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My Turn: School social workers to the rescue

The complaint has been made so often, it’s become a cliche: Schools are asked to do too much. Teachers feel like social workers. Guidance counselors are overwhelmed. Administrators try to deal with students who don’t do homework, skip classes and have hours of unsupervised time after school to fight, hurt themselves or plan ways to disrupt schools and communities.

Why can’t schools just teach? Why must the job always be bigger? Assessments and No Child Left Behind are powerful incentives for students and schools to get down to business, but they do nothing to address the greater challenge of reform: helping students actually learn.

We want test scores raised and we want kids to stop dropping out, but kids are coming to school with abuse histories, not properly clothed or fed, and with unaddressed medical histories. Schools alone have never been able to deal with these social issues effectively. It is time for them to employ partners with experience and expertise. Helping families with problems will help students do better in school. Students who function well socially are apt to perform better academically.

As a school social worker having provided this needed service to an area school district for the past 28 years, I am most interested in reaching out to youth who may be struggling for a variety of reasons such as poverty, mental illness, behavioral concerns, violence in the home, substance abuse and learning disabilities. We know these students are more likely to not experience school success, are at risk of dropping out, may be involved with law enforcement and generally are not able to benefit from a relationship with a caring adult, including teachers.

By providing active targeted intervention services, school social workers promote academic achievement, positive mental health and a more positive school climate. Many students require intensive support to be successful academically, socially, emotionally and behaviorally. Teachers, administrators, coaches and guidance counselors could benefit from school social workers to understand the familial, cultural and community components of students’ responses to instruction. Most important, a social worker can act as a school-home liaison for the community and stakeholders to ensure ongoing and open dialogue.

I encourage school boards all over the state to strongly consider the addition of school liaison that has a social work background as a complement to the guidance department. Schools in New Hampshire should strive to reach all youth from our community and remove barriers for success by providing a critical link for families and students in crisis.

(Jane M. Johnson of Pittsfield is a certified school social worker.)

Legacy Comments7

Hurrah for Ms. Johnson and congrats to Pittsfield for its insight.

It's very simple: schools must now do all these things as well as teach because so many parents are absent, inept or don't care.

And every one of those absent, inept or indifferent parents will champ at the bit to retain an "advocate" who will harass the school until it is forced to provide the support that the parents can't or won't.

BINGO! Just like folks who's first action is to sue a school instead of holding their kid accountable for their actions. This is because they are aware on some level, of their ineptitude as parents and feel guilty about it. But, rather than face up to their own shortcomings, they will instead channel their anger at themselves into hatred of the teacher, the administration, etc, etc and use it to fuel their own personal litigious crusade against the school.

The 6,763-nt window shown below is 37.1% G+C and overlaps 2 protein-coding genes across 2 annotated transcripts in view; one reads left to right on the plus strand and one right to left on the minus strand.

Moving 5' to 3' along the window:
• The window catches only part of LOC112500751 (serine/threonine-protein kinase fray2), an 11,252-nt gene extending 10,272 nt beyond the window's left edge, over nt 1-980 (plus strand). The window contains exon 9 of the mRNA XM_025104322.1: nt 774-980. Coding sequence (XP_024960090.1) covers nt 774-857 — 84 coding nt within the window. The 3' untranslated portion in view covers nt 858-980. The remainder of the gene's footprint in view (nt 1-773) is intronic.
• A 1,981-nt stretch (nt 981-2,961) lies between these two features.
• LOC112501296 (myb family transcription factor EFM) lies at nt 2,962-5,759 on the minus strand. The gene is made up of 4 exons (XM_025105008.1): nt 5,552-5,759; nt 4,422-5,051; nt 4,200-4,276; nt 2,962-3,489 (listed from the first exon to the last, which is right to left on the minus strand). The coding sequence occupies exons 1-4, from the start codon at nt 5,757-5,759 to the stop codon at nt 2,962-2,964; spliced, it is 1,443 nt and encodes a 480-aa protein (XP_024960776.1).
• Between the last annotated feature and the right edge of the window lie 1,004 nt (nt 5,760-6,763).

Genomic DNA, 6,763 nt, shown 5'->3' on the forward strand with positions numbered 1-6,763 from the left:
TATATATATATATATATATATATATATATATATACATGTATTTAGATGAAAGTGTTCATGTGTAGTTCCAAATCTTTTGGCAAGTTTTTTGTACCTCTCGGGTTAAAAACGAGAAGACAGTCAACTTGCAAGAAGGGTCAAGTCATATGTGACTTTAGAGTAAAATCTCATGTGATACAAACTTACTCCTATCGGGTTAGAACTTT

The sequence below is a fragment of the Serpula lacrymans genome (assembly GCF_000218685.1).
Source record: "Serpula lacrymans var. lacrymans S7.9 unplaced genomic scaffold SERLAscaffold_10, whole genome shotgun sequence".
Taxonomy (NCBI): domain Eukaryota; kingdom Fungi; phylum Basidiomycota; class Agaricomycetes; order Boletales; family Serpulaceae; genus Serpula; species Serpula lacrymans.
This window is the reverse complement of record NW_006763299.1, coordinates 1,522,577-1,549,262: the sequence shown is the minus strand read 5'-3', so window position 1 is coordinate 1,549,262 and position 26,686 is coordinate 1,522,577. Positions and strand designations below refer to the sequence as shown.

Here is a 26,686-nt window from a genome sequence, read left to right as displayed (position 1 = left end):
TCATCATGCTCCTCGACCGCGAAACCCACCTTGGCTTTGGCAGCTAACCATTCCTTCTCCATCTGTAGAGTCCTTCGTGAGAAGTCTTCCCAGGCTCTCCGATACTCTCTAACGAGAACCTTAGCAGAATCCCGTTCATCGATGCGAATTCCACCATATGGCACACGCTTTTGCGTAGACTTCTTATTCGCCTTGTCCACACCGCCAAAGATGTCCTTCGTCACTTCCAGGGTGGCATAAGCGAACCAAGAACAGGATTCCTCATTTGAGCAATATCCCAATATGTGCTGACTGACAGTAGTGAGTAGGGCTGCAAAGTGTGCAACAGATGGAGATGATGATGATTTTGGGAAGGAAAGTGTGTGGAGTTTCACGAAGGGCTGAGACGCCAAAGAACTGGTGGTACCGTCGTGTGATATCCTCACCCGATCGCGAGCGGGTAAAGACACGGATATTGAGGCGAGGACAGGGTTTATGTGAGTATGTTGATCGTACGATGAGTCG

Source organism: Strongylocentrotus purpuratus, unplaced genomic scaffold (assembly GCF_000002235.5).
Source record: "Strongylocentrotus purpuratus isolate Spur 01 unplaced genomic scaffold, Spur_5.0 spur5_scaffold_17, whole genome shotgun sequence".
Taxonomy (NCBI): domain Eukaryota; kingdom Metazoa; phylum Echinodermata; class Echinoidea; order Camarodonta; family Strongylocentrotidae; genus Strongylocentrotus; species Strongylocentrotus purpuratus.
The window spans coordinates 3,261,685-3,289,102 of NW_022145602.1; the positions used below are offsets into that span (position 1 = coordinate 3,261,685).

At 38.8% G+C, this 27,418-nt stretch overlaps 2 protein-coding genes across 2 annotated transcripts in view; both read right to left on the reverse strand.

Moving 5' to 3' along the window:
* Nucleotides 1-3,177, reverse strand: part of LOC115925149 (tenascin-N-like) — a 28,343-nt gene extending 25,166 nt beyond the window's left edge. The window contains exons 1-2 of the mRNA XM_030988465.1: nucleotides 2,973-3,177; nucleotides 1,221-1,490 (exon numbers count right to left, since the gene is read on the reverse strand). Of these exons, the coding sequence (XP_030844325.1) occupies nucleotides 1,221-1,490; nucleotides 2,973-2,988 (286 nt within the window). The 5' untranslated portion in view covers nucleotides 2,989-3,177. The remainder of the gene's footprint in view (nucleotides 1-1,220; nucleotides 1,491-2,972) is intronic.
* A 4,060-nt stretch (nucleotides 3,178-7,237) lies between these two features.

But let me state that I am grateful that most of the parents I see re not like this. They ARE good parents and DO hold their kids accountable. A person's most precious possession is their child. When you're in the business of sharing the duty of caring for the communities children with their parents - things can get ugly.

I don't see that in my school system. Yes, there may be a few kids with issues but I don't see an epidemic. Mainstreaming of students is also an issue and it drains resources. As far as parents not be responsible, let's place blame for that squarely where it belongs, a poor economy, moral relativism replacing faith and belief is something bigger than the here and now and just excusing behaviors which lead to a lack of responsibility in society in general. It is called liberalism. Parents, however are so absorbed in themselves that many children DO, in fact, suffer.

Re: "It is called liberalism". I disagree. I think if you examine the root causes for what you describe as a lack of responsibility, it's due to what's being called the "Great Dismantling". For more than 3 decades, the middle class has been shrinking, inflation-adjusted wages have remained stagnant. We've stopped investing in our future--things like universal kindergarten and preschool, more challenging academic programs for our gifted, infrastructure and technology R&D investment--things our competitors and allies offer their citizens. For more than 30 years, we've listened to the siren song of those who claim the market will take care of everything. We now know how that has worked out--bubble economies, a growing plutocracy that didn't happen as the result of "the best of all possible worlds" but instead is the result of weakened labor laws, tax policies that favor the wealthy, and the failure to adequately protect our manufacturing base. Strong families need a strong economy. That requires an investment in society--not just in individuals.

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